Preventing cells ‘hijack’ reverses drug resistance in prostate cancer
23 Oct 2023
Advanced prostate cancer tumours can be prevented from hijacking myeloid white blood cells to help fuel their growth, re-sensitising the disease for treatment, suggests new research published in Nature.
Early clinical trial research offered proof for the first time in a human trial that targeting 'feeder' myeloid white blood cells used by tumours could reverse drug resistance and slow tumour progression.
Research led by The Institute of Cancer Research, London, The Royal Marsden NHS Foundation Trust, and The Institute of Oncology Research (IOR) in Switzerland, was funded by Prostate Cancer UK, Cancer Research UK, the Swiss Card Onco grant organisation, the Prostate Cancer Foundation, AstraZeneca, Wellcome and MIHR Biomedical Research Centre supported the Experimental Cancer Medicines Centres (ECMC) Network.
The scientists tested the experimental drug AZD5069, which prevents myeloid cell recruitment to tumours, together with hormone therapy enzalutamide, on 48 patients with advanced disease.
Nearly a quarter (24 per cent) of patients' tumours shrunk by over 30 per cent in response to the combination. There were also notable decreases in circulating levels of prostate-specific antigen (PSA), a marker secreted by the prostate and often elevated by cancer.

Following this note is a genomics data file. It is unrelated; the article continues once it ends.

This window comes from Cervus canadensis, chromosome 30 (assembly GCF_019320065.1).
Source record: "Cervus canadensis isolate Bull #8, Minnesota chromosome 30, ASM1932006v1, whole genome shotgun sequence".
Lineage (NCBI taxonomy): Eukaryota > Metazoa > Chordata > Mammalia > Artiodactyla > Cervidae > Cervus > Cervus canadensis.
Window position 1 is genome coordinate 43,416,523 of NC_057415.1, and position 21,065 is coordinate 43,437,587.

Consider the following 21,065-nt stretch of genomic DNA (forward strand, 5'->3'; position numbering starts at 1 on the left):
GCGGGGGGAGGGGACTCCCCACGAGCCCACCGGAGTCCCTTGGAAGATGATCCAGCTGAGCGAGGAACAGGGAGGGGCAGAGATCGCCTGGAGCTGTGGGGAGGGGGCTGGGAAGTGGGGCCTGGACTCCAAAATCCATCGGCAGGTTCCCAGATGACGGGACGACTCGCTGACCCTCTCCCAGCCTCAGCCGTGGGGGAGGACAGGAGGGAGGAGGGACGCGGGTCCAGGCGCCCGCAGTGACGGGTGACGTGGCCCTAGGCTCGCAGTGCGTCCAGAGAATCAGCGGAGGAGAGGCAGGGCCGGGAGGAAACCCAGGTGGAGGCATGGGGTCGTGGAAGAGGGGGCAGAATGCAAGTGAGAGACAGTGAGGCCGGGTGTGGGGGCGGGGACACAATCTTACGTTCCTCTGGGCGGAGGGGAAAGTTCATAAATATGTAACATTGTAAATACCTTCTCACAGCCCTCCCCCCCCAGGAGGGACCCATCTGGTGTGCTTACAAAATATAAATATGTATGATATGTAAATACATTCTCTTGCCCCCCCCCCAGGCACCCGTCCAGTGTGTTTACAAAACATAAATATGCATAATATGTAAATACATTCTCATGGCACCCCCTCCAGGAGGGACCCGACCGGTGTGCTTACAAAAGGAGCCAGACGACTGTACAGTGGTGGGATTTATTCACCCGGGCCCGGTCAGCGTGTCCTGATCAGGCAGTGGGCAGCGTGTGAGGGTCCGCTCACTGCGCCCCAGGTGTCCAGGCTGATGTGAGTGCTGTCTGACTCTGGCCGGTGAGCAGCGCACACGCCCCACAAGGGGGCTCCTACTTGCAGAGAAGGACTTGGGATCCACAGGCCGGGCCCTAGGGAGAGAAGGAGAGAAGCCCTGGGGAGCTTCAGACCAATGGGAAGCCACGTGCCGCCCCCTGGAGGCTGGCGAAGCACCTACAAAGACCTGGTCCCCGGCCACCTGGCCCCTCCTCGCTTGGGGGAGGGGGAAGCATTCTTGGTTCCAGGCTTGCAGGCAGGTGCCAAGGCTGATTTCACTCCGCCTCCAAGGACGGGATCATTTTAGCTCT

Blood levels of myeloid cells also dropped in patients who received treatment, and biopsies following treatment also revealed fewer myeloid cells within their tumours.
The research was prompted by the unexpected discovery that patients with aggressive and resistant prostate cancer had much higher levels of myeloid RNA in their blood.
The team identified that myeloid cells within tumours enter a state of senescence and become ‘hormone factories’ manufacturing signals which support tumour growth, division and survival, and emit signals to the bone marrow to recruit more myeloid cells to enter the tumour and the cycle continues.
The study is the first to prove that blocking the pathway has anti-tumour implications in humans with prostate cancer.
AZD5069 prevents myeloid cells being recruited to tumours by blocking a receptor on myeloid cells called CXCR2, which acts as a conduit’ for recruitment messages sent by myeloid cells already residing in tumours.
Dr Matthew Hobbs, Director of Research at Prostate Cancer UK, which part-funded the research commented: “Six years ago, Prostate Cancer UK brought together some of the world’s top experts in the field to work out how prostate cancer is using the immune system to evade treatments, and how we can disrupt this. Since then, we’ve moved from initial ideas to laboratory research, and now to a clinical trial that shows us a completely new, safe, effective way treat advanced prostate cancer without resistance.
“I’m extremely excited by these results, and proud that we’re funding such revolutionary research. Now we want to see pharmaceutical companies working with researchers to develop new drugs based on what we’ve learnt, and to test them in larger trials — turning research into reality for men."